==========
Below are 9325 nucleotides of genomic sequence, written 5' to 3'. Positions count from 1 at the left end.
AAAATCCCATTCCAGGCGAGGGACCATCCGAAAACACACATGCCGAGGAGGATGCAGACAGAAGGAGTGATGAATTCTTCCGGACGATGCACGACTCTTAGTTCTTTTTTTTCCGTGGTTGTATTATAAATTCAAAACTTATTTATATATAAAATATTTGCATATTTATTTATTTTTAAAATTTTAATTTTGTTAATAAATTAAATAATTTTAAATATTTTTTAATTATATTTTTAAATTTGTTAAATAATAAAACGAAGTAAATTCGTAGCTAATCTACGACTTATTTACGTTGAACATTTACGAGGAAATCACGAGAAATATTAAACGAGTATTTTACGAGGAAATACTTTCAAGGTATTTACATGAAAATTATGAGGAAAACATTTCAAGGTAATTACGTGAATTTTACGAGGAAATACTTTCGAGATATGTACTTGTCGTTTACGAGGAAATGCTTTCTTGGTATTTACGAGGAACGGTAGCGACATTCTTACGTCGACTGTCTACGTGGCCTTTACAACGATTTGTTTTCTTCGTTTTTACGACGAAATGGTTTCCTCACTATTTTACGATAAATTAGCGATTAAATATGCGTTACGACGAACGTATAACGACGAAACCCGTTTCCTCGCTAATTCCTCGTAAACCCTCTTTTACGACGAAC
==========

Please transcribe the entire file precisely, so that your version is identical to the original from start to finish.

Below are 9325 nucleotides of genomic sequence, written 5' to 3'. Positions count from 1 at the left end.
AAAATCCCATTCCAGGCGAGGGACCATCCGAAAACACACATGCCGAGGAGGATGCAGACAGAAGGAGTGATGAATTCTTCCGGACGATGCACGACTCTTAGTTCTTTTTTTTCCGTGGTTGTATTATAAATTCAAAACTTATTTATATATAAAATATTTGCATATTTATTTATTTTTAAAATTTTAATTTTGTTAATAAATTAAATAATTTTAAATATTTTTTAATTATATTTTTAAATTTGTTAAATAATAAAACGAAGTAAATTCGTAGCTAATCTACGACTTATTTACGTTGAACATTTACGAGGAAATCACGAGAAATATTAAACGAGTATTTTACGAGGAAATACTTTCAAGGTATTTACATGAAAATTATGAGGAAAACATTTCAAGGTAATTACGTGAATTTTACGAGGAAATACTTTCGAGATATGTACTTGTCGTTTACGAGGAAATGCTTTCTTGGTATTTACGAGGAACGGTAGCGACATTCTTACGTCGACTGTCTACGTGGCCTTTACAACGATTTGTTTTCTTCGTTTTTACGACGAAATGGTTTCCTCACTATTTTACGATAAATTAGCGATTAAATATGCGTTACGACGAACGTATAACGACGAAACCCGTTTCCTCGCTAATTCCTCGTAAACCCTCTTTTACGACGAAC